"People don't really know how to adapt their working style into their home environment," business coach Vanessa Bennett tells me. "People sit down longer, there's no incidental movement to go to meetings or get coffee, and the bathroom is a lot closer. So you're not getting all the release of neurotransmitters by incidental movement. Some people also have meeting burnout. It's not Zoom that's the issue. Everyone is overcompensating. And a lot of these issues were already existing in the office. Now it's simply amplified."
What to do:
Bennett suggests that we create decompression time between home and work, such as walking at the end of the workday. Try not to get sucked into working longer just because the computer's there.
Organizations have a role to play in mitigating this burgeoning burnout crisis too, says Miles: "Start by giving your employees permission to not be OK. Establish a group venue, facilitated by a trained professional to allow your employees to share what they are feeling and give them strategies on how to cope."
3. Financial stress
I've been craning my neck for a global recession for the last two years. It's part of economic cycles, like the four seasons. It happens. But coupled with the pandemic, some experts foresee we'll be faced with a recession worse than the Great Depression.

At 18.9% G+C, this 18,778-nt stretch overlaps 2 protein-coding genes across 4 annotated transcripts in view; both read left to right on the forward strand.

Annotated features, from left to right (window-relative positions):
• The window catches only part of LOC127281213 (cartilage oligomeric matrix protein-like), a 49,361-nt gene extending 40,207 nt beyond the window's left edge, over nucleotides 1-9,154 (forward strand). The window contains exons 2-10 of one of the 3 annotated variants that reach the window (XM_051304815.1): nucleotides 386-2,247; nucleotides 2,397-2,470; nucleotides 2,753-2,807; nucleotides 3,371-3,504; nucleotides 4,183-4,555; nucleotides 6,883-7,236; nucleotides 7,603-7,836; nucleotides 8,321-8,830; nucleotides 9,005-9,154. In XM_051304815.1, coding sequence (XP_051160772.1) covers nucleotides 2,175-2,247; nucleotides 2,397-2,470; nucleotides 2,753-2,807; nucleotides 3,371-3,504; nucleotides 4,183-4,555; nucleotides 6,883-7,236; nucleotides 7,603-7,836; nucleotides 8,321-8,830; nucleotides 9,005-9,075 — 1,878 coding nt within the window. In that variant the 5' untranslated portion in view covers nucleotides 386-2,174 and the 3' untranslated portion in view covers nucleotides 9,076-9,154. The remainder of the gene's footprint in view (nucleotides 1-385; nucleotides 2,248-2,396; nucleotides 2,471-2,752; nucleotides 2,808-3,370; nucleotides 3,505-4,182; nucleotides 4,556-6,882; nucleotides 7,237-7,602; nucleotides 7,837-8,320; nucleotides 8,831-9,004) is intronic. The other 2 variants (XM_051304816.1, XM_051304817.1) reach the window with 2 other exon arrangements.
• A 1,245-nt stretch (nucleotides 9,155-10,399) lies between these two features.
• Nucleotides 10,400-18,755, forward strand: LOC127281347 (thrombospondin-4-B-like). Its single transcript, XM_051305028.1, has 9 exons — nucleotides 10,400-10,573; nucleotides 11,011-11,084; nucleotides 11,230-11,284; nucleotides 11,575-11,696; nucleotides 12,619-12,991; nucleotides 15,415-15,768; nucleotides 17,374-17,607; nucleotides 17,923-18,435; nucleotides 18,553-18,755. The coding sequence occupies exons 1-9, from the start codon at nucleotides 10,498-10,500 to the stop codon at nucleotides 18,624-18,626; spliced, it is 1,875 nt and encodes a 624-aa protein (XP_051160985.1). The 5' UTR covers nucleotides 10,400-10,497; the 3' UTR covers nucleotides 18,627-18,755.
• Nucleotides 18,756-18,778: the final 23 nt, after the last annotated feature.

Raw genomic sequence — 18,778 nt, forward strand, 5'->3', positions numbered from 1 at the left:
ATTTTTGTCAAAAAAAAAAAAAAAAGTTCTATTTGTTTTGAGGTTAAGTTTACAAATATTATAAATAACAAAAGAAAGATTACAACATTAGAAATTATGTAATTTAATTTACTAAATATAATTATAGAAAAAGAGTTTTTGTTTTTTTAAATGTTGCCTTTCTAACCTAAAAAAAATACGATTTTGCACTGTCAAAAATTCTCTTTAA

This does not mean giving up. Instead, it means we'll need to learn to master our financial stress because chronic stress will debilitate you physically and mentally.
For my doctorate, I ran a study on 202 individuals of managerial level and above who'd lost their jobs. Those who were anxiously preoccupied with their situation, or who coped by distracting themselves, had the worst outcomes. In contrast, those who were open to new solutions or could reframe their losses and resources had the best outcomes.
Granted, it is difficult in that moment of loss. Any crisis can force us to evaluate our relationship with our time, identity, self, relationships, and finances. For instance, we may realize that our job has become all-consuming in how we define ourselves, meaning we've had little time for our personal growth or the people dear to us. Or we may realize we're unnecessarily hemorrhaging money and are therefore disproportionately beholden to our job—and have been living in fear all the time anyway.